Monday, July 29, 2013

Benefiting the Virtual Company We Keep

And may every place and company we are in be benefited by us.

 As I closed the prayer these words hit hard, a blunt force trauma to my sin-sick heart. Is every place I go benefited because I am there? Is the company I keep better off because I am keeping it? Tough questions, to be sure. Tougher still when I direct them to my internet presence.

Last spring, the Holy Spirit began to tug at my heart with the words of 1 Thess. 4:11-12: and to aspire to live quietly, and to mind your own affairs, and to work with your hands, as we instructed you, so that you may walk properly before outsiders and be dependent on no one. I began praying about a quiet life and what it might entail. I diligently sought to live a quiet life, both on screen and off. I would make progress only to backslide under the weight of temptation. When the dust settled, my heart would turn its course back toward the quiet life. The thought of it captivated me, luring me like a siren. In April I retired my blog and started a new one to chronicle my pursuit of a quiet life, its pitfalls and rewards. It is a small, quiet corner of the internet and it suits me perfectly well. I pray it is a benefit to anyone who stops long enough to read.

While I have taken pains to make my blog home a place that might bless others, I wonder if the same could be said of my online interaction as a whole. My comments, status updates, and tweets - do they benefit others or are they the mark of a soul bent on self-promotion and validation? Does my public discourse highlight me or God?

As I've considered these things over the course of the week I've realized anew that living a quiet life that brings glory to God alone is tricky business when it comes to social media which, by its very nature, feeds our inner narcissist. Still, I believe that with God's grace, Christians can use social media to benefit the virtual company we keep.

We should use 1 Corinthians 10:31 as our guideline, but there no one-size-fits-all solution. For me (for now, at least), I will focus on benefiting others by not being a distraction to them. That means no more adding to a conversation (or starting one, for that matter) just to "hear myself talk". Instead, I will seek to make substantive contributions and cut down on the meaningless chatter that draws attention to me rather than the Lord.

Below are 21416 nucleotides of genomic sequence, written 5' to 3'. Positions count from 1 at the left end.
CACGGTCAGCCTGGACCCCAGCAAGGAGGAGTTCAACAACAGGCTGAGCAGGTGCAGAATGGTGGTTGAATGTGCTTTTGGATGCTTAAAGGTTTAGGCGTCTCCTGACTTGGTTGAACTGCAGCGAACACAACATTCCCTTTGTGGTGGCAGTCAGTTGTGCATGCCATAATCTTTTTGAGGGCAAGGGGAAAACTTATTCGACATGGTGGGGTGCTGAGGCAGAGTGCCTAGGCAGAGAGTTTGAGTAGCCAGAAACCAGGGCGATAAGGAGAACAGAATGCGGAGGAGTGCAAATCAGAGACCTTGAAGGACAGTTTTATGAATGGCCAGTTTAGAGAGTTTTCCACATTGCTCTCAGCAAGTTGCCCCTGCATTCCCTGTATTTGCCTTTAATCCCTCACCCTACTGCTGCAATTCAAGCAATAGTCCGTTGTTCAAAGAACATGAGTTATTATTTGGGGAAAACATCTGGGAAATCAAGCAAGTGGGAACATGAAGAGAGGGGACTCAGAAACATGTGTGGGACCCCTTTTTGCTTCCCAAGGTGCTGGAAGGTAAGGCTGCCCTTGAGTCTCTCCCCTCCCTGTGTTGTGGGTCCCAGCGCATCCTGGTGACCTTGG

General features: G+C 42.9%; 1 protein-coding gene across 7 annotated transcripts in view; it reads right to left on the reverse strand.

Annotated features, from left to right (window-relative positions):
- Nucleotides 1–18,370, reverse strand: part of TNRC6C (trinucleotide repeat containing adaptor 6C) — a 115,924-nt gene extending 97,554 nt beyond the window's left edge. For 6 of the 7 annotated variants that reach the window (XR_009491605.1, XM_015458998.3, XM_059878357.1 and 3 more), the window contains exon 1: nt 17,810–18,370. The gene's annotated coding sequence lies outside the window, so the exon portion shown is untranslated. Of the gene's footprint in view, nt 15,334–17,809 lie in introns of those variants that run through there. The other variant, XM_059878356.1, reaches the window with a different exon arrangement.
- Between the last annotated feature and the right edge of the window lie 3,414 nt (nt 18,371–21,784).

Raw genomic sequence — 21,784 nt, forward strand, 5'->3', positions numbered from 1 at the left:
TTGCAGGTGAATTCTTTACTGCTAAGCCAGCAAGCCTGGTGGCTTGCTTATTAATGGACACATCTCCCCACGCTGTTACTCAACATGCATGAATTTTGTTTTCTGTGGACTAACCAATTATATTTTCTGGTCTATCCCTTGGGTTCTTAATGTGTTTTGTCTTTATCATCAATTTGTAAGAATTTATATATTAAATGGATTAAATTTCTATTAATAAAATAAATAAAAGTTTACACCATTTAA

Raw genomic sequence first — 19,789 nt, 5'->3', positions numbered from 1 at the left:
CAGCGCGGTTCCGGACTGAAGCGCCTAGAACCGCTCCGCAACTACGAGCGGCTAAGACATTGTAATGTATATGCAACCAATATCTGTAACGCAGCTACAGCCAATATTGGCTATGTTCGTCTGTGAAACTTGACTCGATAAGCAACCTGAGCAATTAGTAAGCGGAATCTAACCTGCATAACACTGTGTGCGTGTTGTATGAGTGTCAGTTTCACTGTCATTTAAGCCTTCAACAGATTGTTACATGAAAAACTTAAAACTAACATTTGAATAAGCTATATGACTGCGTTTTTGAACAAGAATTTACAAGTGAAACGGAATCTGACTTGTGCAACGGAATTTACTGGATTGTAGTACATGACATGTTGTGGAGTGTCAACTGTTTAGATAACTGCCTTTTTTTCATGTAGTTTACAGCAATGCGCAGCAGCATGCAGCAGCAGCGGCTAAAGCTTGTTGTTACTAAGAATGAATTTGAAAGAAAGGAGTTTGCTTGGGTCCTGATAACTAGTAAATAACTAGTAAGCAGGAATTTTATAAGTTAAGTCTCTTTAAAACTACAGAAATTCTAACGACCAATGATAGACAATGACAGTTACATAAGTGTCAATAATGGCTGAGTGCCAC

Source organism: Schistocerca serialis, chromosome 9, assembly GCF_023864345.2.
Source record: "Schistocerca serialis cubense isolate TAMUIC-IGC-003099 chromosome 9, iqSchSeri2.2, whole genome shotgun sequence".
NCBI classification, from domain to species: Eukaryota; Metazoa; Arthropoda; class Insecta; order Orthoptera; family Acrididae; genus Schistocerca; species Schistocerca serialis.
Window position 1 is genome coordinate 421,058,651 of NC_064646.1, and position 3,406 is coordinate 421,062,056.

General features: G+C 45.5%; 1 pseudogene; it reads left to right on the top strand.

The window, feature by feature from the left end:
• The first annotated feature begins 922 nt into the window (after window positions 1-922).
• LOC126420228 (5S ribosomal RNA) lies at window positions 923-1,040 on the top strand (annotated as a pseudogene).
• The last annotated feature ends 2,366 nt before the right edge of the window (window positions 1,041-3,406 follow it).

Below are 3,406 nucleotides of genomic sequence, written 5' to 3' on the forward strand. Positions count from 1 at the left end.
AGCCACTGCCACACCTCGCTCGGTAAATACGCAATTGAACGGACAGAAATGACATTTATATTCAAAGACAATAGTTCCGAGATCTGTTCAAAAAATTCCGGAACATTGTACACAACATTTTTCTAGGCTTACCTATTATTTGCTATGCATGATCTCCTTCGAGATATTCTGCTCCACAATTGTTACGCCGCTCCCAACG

Now, Reader, I'm interested in your thoughts. What could you do to benefit the place you occupy and company you keep on the internet?


  1. Stay out of doctrinal differences where I know what I say is not going to be received.

  2. Avoid debating with those who debate for debate's sake, rather than for the pursuit of truth.

  3. Stop reacting to secondary issues that have no direct bearing on salvation/gospel.

  4. I'm starting to wonder if we should remove those from our online life that are a distraction or a temptation to things like debate or whining (even if they are a believer but not truly a close friend rather just something like a Facebook acquaintance.)

    1. Hollie, I think that is a very individual question. My husband's advice to such things is "learn to ignore." If we avoid everyone who whines or debates, or says an offensive thing, we would speak to no one. I think there are definitely times when certain people need to be avoided if we can't deal with the unpleasantness. I have lots of Facebook acquaintances whom I have not met, and I wouldn't want to eliminate them entirely. But I do think we owe no one an obligation to interact online with them. My husband regularly tells me to ignore people, especially if those people are the type who insist on having the last word. He doesn't trust people who insist on the last word every time.

  5. Kim,
    Those are rise words from your husband. I agree that learning to ignore is vital. I guess I'm just wondering about collecting friends through association of other friends and then never really interacting with them or them with you.

    Oh and what you said about the last word is good. I have to guard against wanting to be a last word person myself.

  6. These are some very helpful thoughts, particularly when everything in our culture screams at us to live the very opposite of a "quiet life." Making a name for ourselves and gaining a following are huge temptations, not merely in the secular world, but for Christians as well. Thank you for drawing our attention to this, and doing so in a concise and realistic manner. Blessings!